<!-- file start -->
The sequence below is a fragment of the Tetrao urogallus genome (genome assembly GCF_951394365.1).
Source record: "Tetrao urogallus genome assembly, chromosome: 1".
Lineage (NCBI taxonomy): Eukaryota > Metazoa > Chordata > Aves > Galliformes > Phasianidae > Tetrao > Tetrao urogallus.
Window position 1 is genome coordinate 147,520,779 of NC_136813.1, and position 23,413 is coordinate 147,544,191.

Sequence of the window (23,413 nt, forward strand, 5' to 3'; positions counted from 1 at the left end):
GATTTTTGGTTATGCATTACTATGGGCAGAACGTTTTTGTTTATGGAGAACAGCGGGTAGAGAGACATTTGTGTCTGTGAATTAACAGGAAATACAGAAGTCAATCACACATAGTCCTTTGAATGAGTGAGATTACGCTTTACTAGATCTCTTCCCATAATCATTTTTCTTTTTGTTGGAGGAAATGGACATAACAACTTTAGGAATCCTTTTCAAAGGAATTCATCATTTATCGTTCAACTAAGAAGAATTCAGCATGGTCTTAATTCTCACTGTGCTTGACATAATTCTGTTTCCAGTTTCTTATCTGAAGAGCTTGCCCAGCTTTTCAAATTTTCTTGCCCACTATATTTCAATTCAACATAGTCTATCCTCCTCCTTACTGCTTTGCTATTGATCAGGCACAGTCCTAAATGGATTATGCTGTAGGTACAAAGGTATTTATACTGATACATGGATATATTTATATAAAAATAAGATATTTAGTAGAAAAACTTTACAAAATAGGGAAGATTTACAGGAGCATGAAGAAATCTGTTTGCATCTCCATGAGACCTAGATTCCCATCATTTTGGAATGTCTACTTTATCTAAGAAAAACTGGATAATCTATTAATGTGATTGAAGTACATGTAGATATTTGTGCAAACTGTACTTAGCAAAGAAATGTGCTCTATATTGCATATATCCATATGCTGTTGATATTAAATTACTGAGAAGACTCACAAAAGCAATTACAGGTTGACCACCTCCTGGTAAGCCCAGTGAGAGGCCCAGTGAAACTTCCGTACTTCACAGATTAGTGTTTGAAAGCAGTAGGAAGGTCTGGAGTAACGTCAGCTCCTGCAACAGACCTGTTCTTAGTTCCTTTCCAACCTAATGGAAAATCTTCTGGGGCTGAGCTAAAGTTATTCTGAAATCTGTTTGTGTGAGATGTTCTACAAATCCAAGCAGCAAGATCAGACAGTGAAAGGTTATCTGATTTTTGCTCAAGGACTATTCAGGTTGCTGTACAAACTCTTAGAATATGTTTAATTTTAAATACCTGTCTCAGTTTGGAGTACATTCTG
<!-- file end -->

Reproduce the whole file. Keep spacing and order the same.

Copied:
The sequence below is a fragment of the Tetrao urogallus genome (genome assembly GCF_951394365.1).
Source record: "Tetrao urogallus genome assembly, chromosome: 1".
Lineage (NCBI taxonomy): Eukaryota > Metazoa > Chordata > Aves > Galliformes > Phasianidae > Tetrao > Tetrao urogallus.
Window position 1 is genome coordinate 147,520,779 of NC_136813.1, and position 23,413 is coordinate 147,544,191.

Sequence of the window (23,413 nt, forward strand, 5' to 3'; positions counted from 1 at the left end):
GATTTTTGGTTATGCATTACTATGGGCAGAACGTTTTTGTTTATGGAGAACAGCGGGTAGAGAGACATTTGTGTCTGTGAATTAACAGGAAATACAGAAGTCAATCACACATAGTCCTTTGAATGAGTGAGATTACGCTTTACTAGATCTCTTCCCATAATCATTTTTCTTTTTGTTGGAGGAAATGGACATAACAACTTTAGGAATCCTTTTCAAAGGAATTCATCATTTATCGTTCAACTAAGAAGAATTCAGCATGGTCTTAATTCTCACTGTGCTTGACATAATTCTGTTTCCAGTTTCTTATCTGAAGAGCTTGCCCAGCTTTTCAAATTTTCTTGCCCACTATATTTCAATTCAACATAGTCTATCCTCCTCCTTACTGCTTTGCTATTGATCAGGCACAGTCCTAAATGGATTATGCTGTAGGTACAAAGGTATTTATACTGATACATGGATATATTTATATAAAAATAAGATATTTAGTAGAAAAACTTTACAAAATAGGGAAGATTTACAGGAGCATGAAGAAATCTGTTTGCATCTCCATGAGACCTAGATTCCCATCATTTTGGAATGTCTACTTTATCTAAGAAAAACTGGATAATCTATTAATGTGATTGAAGTACATGTAGATATTTGTGCAAACTGTACTTAGCAAAGAAATGTGCTCTATATTGCATATATCCATATGCTGTTGATATTAAATTACTGAGAAGACTCACAAAAGCAATTACAGGTTGACCACCTCCTGGTAAGCCCAGTGAGAGGCCCAGTGAAACTTCCGTACTTCACAGATTAGTGTTTGAAAGCAGTAGGAAGGTCTGGAGTAACGTCAGCTCCTGCAACAGACCTGTTCTTAGTTCCTTTCCAACCTAATGGAAAATCTTCTGGGGCTGAGCTAAAGTTATTCTGAAATCTGTTTGTGTGAGATGTTCTACAAATCCAAGCAGCAAGATCAGACAGTGAAAGGTTATCTGATTTTTGCTCAAGGACTATTCAGGTTGCTGTACAAACTCTTAGAATATGTTTAATTTTAAATACCTGTCTCAGTTTGGAGTACATTCTG